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This sample demonstrates how to render large-scale terrains
on Intel® microarchitecture codename Sandy Bridge in real time by efficiently
distributing the tasks between the CPU cores and the processor graphics unit.
The sample pre-processes an input height map into a hierarchical quadtree
representation which is used to render the terrain with adaptively selected
level of detail (LOD). The adaptive simplified triangulation calculated during
the pre-processing is compactly encoded to save runtime processing and memory
space. LOD construction is asynchronously performed by the CPU cores while
rendering is done by the processor graphics unit.
Terrain Rendering is an application using DXUT and Microsoft
DirectX* 11 with D3D_FEATURE_LEVEL_10_0. The application handles all rendering,
user interaction and GUI. Upon initialization, the application loads all
models, allocates resources and compiles shaders. On the first run, the
application pre-calculates triangulation, which can take some time (up to one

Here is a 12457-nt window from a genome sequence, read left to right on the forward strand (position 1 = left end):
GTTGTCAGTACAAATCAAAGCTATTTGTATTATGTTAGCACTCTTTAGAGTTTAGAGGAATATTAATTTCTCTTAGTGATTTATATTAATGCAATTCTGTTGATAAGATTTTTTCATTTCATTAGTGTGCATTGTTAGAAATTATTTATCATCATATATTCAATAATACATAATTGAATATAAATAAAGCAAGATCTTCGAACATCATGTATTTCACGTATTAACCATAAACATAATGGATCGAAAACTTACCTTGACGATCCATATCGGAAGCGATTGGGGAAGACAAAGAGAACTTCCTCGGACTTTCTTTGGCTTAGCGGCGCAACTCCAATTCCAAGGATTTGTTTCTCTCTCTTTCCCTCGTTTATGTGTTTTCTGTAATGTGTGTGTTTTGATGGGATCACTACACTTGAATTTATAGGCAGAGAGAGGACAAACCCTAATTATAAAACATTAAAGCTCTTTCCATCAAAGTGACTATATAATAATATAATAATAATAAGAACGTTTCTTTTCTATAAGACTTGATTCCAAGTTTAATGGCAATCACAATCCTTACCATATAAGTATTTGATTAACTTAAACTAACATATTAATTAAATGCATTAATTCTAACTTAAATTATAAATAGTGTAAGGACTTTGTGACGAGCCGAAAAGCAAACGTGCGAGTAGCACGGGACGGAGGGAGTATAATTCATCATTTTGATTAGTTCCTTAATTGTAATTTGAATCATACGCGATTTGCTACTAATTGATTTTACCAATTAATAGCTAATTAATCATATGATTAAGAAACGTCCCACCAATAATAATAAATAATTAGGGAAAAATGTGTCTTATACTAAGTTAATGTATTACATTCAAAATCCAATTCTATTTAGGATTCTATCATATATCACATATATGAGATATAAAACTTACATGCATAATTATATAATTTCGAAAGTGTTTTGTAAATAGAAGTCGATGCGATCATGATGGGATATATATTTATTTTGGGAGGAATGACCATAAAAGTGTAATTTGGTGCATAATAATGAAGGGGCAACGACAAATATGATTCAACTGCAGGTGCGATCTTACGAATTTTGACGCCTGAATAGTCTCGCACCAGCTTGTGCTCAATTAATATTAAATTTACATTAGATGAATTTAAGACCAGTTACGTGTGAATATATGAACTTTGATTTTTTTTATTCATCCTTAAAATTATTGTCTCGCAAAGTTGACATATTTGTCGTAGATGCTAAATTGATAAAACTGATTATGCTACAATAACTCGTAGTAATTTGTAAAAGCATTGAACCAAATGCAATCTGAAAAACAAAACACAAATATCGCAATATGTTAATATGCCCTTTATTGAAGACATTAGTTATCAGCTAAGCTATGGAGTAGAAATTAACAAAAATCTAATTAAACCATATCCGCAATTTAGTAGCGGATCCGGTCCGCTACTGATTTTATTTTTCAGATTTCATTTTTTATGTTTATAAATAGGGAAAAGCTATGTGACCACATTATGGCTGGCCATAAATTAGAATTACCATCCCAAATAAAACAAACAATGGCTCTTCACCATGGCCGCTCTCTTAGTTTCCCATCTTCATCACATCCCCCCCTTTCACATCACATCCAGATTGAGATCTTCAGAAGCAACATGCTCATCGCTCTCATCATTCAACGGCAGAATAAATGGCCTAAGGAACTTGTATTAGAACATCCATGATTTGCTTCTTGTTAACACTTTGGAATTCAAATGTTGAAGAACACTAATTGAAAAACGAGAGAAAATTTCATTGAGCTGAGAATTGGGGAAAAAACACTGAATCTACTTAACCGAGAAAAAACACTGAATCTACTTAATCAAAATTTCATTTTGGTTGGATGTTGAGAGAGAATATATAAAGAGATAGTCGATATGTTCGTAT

minute), and stores it on the disk. On subsequent runs, the application loads
the data from the disk.
Terrain rendering demonstrates how to render large-scale
terrains on Intel microarchitecture codename Sandy Bridge in real time by
efficiently distributing the tasks between the CPU cores and the processor
graphics unit. The terrain rendering can be optimized by constructing
simplified triangulation, which is adaptive to the terrain surface
characteristics. Such triangulation contains more primitives in sharp regions
with high-frequency details and allocates a small number of large triangles for
flat areas. This significantly reduces the total triangle count while providing
almost the same visual quality (compare fig. 1 and 2).
Figure 1: Full-detail triangulation, 1 million triangles, 40 fps on
Intel® microarchitecture codename Sandy Bridge, 1280x1024 screen resolution
Figure 2: Adaptive simplified triangulation, 200k triangles, 112 fps on Intel® microarchitecture codename Sandy Bridge, 1280x1024 screen resolution
Full-resolution triangulation (fig. 1) is more than 5x redundant compared to
adaptive (fig. 2), which results in nearly 3x lower performance with almost the